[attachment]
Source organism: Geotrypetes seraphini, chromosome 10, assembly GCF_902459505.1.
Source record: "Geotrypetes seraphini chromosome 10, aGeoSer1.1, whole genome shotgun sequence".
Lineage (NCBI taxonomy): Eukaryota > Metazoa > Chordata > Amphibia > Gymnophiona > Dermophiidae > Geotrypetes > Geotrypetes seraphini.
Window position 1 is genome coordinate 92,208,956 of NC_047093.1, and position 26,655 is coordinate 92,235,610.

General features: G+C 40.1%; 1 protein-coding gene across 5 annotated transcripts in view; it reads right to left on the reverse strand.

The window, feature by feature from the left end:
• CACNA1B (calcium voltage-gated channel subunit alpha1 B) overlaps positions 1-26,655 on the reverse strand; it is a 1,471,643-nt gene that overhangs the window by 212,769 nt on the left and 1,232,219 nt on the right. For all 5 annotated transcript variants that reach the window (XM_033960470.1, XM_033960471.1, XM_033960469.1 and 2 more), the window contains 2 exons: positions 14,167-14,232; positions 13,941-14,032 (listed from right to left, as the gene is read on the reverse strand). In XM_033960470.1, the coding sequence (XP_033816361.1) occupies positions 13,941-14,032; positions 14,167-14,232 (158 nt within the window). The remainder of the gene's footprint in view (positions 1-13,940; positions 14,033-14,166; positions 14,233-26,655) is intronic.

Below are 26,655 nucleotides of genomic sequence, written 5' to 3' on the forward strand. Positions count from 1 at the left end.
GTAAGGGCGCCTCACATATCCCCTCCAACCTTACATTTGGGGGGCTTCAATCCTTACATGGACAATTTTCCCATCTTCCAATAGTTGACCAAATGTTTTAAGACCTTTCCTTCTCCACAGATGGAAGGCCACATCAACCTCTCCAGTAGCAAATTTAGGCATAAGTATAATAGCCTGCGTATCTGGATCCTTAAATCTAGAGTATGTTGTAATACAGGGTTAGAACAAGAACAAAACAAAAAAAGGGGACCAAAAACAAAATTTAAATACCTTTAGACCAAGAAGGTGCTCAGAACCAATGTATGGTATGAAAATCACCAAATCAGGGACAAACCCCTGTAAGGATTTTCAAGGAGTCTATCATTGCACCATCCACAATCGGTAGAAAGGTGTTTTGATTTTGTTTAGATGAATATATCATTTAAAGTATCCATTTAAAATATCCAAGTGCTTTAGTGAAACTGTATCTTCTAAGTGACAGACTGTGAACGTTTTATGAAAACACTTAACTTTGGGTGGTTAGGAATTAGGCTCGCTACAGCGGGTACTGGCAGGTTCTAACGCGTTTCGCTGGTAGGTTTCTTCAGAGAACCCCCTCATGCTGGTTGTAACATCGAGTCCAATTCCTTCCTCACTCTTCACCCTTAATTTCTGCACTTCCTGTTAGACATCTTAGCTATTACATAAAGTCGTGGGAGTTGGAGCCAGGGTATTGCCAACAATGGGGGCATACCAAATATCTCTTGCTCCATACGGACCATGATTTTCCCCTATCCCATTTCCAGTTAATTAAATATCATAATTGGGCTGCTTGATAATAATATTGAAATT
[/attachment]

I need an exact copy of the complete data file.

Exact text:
Source organism: Geotrypetes seraphini, chromosome 10, assembly GCF_902459505.1.
Source record: "Geotrypetes seraphini chromosome 10, aGeoSer1.1, whole genome shotgun sequence".
Lineage (NCBI taxonomy): Eukaryota > Metazoa > Chordata > Amphibia > Gymnophiona > Dermophiidae > Geotrypetes > Geotrypetes seraphini.
Window position 1 is genome coordinate 92,208,956 of NC_047093.1, and position 26,655 is coordinate 92,235,610.

General features: G+C 40.1%; 1 protein-coding gene across 5 annotated transcripts in view; it reads right to left on the reverse strand.

The window, feature by feature from the left end:
• CACNA1B (calcium voltage-gated channel subunit alpha1 B) overlaps positions 1-26,655 on the reverse strand; it is a 1,471,643-nt gene that overhangs the window by 212,769 nt on the left and 1,232,219 nt on the right. For all 5 annotated transcript variants that reach the window (XM_033960470.1, XM_033960471.1, XM_033960469.1 and 2 more), the window contains 2 exons: positions 14,167-14,232; positions 13,941-14,032 (listed from right to left, as the gene is read on the reverse strand). In XM_033960470.1, the coding sequence (XP_033816361.1) occupies positions 13,941-14,032; positions 14,167-14,232 (158 nt within the window). The remainder of the gene's footprint in view (positions 1-13,940; positions 14,033-14,166; positions 14,233-26,655) is intronic.

Below are 26,655 nucleotides of genomic sequence, written 5' to 3' on the forward strand. Positions count from 1 at the left end.
GTAAGGGCGCCTCACATATCCCCTCCAACCTTACATTTGGGGGGCTTCAATCCTTACATGGACAATTTTCCCATCTTCCAATAGTTGACCAAATGTTTTAAGACCTTTCCTTCTCCACAGATGGAAGGCCACATCAACCTCTCCAGTAGCAAATTTAGGCATAAGTATAATAGCCTGCGTATCTGGATCCTTAAATCTAGAGTATGTTGTAATACAGGGTTAGAACAAGAACAAAACAAAAAAAGGGGACCAAAAACAAAATTTAAATACCTTTAGACCAAGAAGGTGCTCAGAACCAATGTATGGTATGAAAATCACCAAATCAGGGACAAACCCCTGTAAGGATTTTCAAGGAGTCTATCATTGCACCATCCACAATCGGTAGAAAGGTGTTTTGATTTTGTTTAGATGAATATATCATTTAAAGTATCCATTTAAAATATCCAAGTGCTTTAGTGAAACTGTATCTTCTAAGTGACAGACTGTGAACGTTTTATGAAAACACTTAACTTTGGGTGGTTAGGAATTAGGCTCGCTACAGCGGGTACTGGCAGGTTCTAACGCGTTTCGCTGGTAGGTTTCTTCAGAGAACCCCCTCATGCTGGTTGTAACATCGAGTCCAATTCCTTCCTCACTCTTCACCCTTAATTTCTGCACTTCCTGTTAGACATCTTAGCTATTACATAAAGTCGTGGGAGTTGGAGCCAGGGTATTGCCAACAATGGGGGCATACCAAATATCTCTTGCTCCATACGGACCATGATTTTCCCCTATCCCATTTCCAGTTAATTAAATATCATAATTGGGCTGCTTGATAATAATATTGAAATT